One Teacher’s Plea for Parental Accountability in Their Child’s Education

Accountability is the big buzz word in the realm of education. From the federal government’s level of responsibility for supplying education funding, to each state’s plan for complying with the new law called the Every Student Succeeds Act (ESSA), to students being held responsible  for completing their homework each night, accountability is an integral component of one’s educational experience.

With this in mind, I’d like to ask parents to renew their commitment to the accountability role they play in their child’s educational success as we embark upon a new school year.

In less than a week, your daughter or son is going to start school and come back home with multiple syllabi and school supply lists. Please take the time to read each syllabus over with your child, sign it, and give it to your child to return to their teachers. That may mean that you physically watch them place the signed document in their bag, not simply take their word that they did or will do it. You know your child and where she/he is in their educational ownership and responsibility journey. Support their growth and independence where you know they struggle. For many kids, organization and procrastination are two areas where they need the adults in their lives to gently prod them into action a few times a day.

I usually give students a week to have all of their supplies in class. If possible, parents, please send your child to school with their needed supplies in a timely manner and if you’re unable to do so, a note saying when you will or that you can’t is really appreciated. We get it and are more than willing to help where we can. Teachers usually have some extra materials in the classroom for this purpose. We just don’t have enough for every student throughout the entire school year and we can not readily help  if we don’t know what’s going on.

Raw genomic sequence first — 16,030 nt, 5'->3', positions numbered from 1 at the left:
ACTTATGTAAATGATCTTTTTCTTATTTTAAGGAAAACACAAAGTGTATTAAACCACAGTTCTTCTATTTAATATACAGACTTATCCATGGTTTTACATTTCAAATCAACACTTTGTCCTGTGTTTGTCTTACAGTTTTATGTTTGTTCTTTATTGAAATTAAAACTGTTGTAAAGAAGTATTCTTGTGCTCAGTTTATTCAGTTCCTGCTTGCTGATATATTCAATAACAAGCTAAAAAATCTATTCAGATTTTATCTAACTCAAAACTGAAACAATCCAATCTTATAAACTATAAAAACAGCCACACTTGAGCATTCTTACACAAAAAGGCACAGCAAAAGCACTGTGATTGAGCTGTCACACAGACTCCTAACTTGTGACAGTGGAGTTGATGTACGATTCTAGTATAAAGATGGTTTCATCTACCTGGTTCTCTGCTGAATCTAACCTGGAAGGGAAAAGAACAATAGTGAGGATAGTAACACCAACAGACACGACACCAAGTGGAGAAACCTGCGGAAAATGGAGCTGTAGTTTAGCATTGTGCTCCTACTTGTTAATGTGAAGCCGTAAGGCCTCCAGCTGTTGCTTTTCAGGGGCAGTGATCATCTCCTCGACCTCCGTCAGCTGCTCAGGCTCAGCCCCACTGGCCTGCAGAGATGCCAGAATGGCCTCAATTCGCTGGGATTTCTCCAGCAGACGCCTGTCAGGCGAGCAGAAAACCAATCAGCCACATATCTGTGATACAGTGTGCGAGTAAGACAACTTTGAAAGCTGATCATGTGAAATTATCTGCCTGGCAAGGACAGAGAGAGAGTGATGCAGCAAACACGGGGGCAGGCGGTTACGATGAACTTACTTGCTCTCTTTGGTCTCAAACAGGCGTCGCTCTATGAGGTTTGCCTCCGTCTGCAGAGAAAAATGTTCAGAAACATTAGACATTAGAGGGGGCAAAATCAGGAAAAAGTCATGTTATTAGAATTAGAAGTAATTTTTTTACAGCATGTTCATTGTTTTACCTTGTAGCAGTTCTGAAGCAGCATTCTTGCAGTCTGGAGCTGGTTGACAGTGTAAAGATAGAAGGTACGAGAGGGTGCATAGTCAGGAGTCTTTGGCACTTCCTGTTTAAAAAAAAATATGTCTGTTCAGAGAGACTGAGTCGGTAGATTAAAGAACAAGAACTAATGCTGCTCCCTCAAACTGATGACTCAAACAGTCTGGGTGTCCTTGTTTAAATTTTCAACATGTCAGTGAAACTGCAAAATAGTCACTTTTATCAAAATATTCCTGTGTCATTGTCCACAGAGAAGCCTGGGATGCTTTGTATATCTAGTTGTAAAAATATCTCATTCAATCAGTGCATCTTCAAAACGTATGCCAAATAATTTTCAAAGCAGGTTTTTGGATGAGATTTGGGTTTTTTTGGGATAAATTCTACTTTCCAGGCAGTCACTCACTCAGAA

Communicating your needs and expectations to your child and your child’s teachers, listening to your child’s view about those expectations, and listening to the teacher’s needs and expectations of your child and of you is your role in the accountability process..

I understand if you work multiple jobs or work schedules that don’t allow you to attend every PTA meeting or parent-teacher conference. Use technology to stay connected to what’s going on with your child at school, not just engaging when you receive a correspondence from the school. That’s reactionary. I’ve found a proactive approach to be more beneficial. Connect via your child’s school’s online parent portal. Send an email before you go to bed or make  a phone call during your fifteen minute break. I give parents my personal cell phone number and make myself accessible to parents’ varied schedules, within reason. I believe strongly that we — student and home and school — are a team. When the synergy between those three entities is harmonious, there’s no goal too lofty for us to work towards believing and achieving. Research supports this notion.

According to Lily Eskelson Garcia, president of the National Education Association, “Ongoing research shows that family engagement in schools improves student achievement, reduces absenteeism, and restores parents’ confidence in their children’s education. Students with involved parents or other caregivers earn higher grades and test scores, have better social skills, and show improved behavior.”

I’m eager to have a really productive school year. Every one of my colleagues that I’ve spoken to feels the same way. We are prepping and planning to provide our students with an education that allows us to comply with state accountability standards. Teachers bear a huge brunt of the accountability piece in education. In order to maximize our impact on our students, we need adequate, meaningful, and sustainable support from the parents in our students’ lives.

There’s just no way around it. Your child needs you the most but us teachers need you too.

What do you think?

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